Chancellor, Vice-Chancellor, Ladies and Gentlemen, and in particular new graduates of the university.
It is a great pleasure to add my congratulations to the many you will receive, thank you for being here, I hope you have had a great time, and thank you too for enriching us as an institution through your contributions. And a warm welcome to your families, many of whom have travelled considerable distances to be with us today. We appreciate that, we hope you have a most enjoyable visit in this distinctive corner of Scotland, and we look forward to meeting at least some of you in the celebrations afterwards.
This day is above all for the new graduates, to celebrate, to remember the good times and to look forward to the opportunities that lie before you. We hold this graduation on St Andrew’s Day, the day to honour the life of an apostle who was the brother of Peter, and who is closely associated with the parable of the loaves and fishes. He was present at the Last Supper, he witnessed the Ascension, and he preached the gospel in Asia Minor, Macedonia, and Southern Russia. He was crucified in AD 70 in Patras, Greece on an x-shaped cross, feared by the Roman Governor because of the large number of people he had converted. He is now the patron saint of Scotland and clearly gives his name to this University.
As we celebrate our 600th Anniversary, we ask ourselves how we should build on these foundations? Do those 600 years of history affect us in some way, have they made this university a different place, and if so in what way? Or does the anniversary just give us a warm feeling that things must be all right because we have been here throughout all the ravages of so much history?
I am a geologist, and perhaps geology provides two perspectives. One is that of deep time, the Earth has been here for 4 and half billion years, there have been recognizable fossils for 700 million years, and in that context we are but a tiny speck within innumerable communities that have been here before us. In many ways these are issues of scale and perspective, of us as individuals, of our communities and, in this case, of the planet as a whole.
The second is that for geologists the Earth is always changing, and yet to most of us rocks are the basis of our secure, immovable foundations. ‘Rocks of Ages’ and ‘Tablets of Stone’ are testimony to such security, but in the end surely the challenge is to take the best of the past, to research it, to be its scholars, to understand it, to process it in our different ways and to rely on it to give us the confidence to think differently, to do new things, and to shape the future. Foundations give us a framework, but we may build all sorts of edifices on them, and just perhaps our buildings will provide new foundations for those who follow.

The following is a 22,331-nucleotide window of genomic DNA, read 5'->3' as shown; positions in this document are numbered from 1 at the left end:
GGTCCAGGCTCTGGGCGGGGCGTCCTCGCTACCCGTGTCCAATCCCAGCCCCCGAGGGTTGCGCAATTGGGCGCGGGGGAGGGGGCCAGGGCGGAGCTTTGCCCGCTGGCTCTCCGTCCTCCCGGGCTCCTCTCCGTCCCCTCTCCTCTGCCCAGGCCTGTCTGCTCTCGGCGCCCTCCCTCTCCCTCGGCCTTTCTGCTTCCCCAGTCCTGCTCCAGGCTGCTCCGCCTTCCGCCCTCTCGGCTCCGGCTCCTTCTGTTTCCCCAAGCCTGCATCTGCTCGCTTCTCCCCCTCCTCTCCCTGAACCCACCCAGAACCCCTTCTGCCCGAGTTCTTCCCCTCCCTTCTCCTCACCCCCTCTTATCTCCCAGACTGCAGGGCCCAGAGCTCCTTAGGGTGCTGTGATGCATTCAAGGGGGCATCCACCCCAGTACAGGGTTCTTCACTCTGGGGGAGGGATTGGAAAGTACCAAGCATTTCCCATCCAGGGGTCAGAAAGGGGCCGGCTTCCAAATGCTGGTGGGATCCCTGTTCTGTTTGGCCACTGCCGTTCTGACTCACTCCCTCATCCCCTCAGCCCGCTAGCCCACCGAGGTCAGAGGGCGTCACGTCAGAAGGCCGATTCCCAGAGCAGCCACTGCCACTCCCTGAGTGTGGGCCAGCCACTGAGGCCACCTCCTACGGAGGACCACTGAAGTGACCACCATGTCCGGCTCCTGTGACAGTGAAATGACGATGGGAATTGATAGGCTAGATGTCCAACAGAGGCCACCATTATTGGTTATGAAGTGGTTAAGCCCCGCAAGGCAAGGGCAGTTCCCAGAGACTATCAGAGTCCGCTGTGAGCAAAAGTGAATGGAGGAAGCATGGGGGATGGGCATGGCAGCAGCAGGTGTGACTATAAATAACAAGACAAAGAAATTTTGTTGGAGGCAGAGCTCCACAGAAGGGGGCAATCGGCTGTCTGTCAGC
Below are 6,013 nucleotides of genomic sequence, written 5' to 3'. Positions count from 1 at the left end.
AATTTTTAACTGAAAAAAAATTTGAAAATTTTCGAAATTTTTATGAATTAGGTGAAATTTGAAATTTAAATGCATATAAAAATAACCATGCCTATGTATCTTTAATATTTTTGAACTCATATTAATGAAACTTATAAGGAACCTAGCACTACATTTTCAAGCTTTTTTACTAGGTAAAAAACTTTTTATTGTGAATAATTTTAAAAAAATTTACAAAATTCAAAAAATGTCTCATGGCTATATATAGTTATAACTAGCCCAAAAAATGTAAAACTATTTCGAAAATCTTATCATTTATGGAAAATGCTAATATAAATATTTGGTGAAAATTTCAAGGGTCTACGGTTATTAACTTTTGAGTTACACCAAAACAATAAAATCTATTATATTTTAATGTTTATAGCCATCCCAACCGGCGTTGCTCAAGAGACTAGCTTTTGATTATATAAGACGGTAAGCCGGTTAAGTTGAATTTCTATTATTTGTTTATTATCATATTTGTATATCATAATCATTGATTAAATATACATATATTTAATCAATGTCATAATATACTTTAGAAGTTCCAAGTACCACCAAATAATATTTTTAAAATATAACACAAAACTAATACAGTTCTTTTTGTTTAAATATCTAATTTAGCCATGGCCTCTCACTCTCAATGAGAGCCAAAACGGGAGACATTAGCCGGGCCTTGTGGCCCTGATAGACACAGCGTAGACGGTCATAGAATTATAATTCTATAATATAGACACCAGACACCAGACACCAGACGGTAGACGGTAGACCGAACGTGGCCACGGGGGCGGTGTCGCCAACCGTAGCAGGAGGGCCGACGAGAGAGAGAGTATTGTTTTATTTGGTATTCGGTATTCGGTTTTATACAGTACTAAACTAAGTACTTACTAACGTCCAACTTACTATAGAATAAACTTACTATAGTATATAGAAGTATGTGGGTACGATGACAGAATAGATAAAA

So I hope your time here has helped to develop your curiosity, your sense of ownership of your future, your confidence to shape things as best you can. Intellectually I hope you have enjoyed questioning what you have been told, looking beneath the surface, learning not to compromise, at least in terms of ideas, and always pushing intellectual boundaries whatever the topic may be. But as Einstein warned us
“We should take care not to make the intellect our god; it has, of course, powerful muscles, but no personality.”
The fact that many of you are receiving PhD degrees today highlights the importance of research to the life of this academic community. I was wondering how many of you chose your thesis titles while being fully aware that they would be read out today, or of the opportunity that offered, but in many subjects you are the engine that drives much of our research that develops new and challenging ideas. As we celebrate the 500th anniversary of the foundation of St Leonard’s College we pay tribute to the role of research students, and hope that many of you graduating with other degrees will be encouraged to undertake further research. We are under increasing pressure to undertake research that links in some direct way to the economy. But all research enriches society, and as individuals research is a wonderful vessel in which we and our ideas can develop.
Let me return to Andrew. When the Emperor Constantine established the city of Byzantium, or Constantinople, as the new capital of the Roman Empire, replacing Rome, there were five bishoprics and Byzantium was scorned by the others as a new-comer. Byzantium responded with the claim that its founder and first bishop had been Andrew the brother of Peter. More than that, Andrew’s remains were dug up from where he had been buried in Amalfi and taken to Byzantium to reaffirm its standing. Much more cheerfully the standing of our university lies with you, take it with you and shape it in your ways. We hope that your experience in St Andrews has given you the self-reliance and the self-confidence for you to lay your own foundations.
But for now, maybe we should let the future take care of itself. This is very much your day, the result of your hard work and I hope also a lot of fun. Very many congratulations on your graduation, and please make the most of what lies ahead. Much of it lies in your hands, and as a very good friend, who sadly is no longer with us, used to say, this is no dress rehearsal, make the best of every day. Please remember us, come back whenever you can, you will always be welcome.
Professor Chris Hawkesworth FRS FRSE
Deputy Principal & Vice-Principal (Research)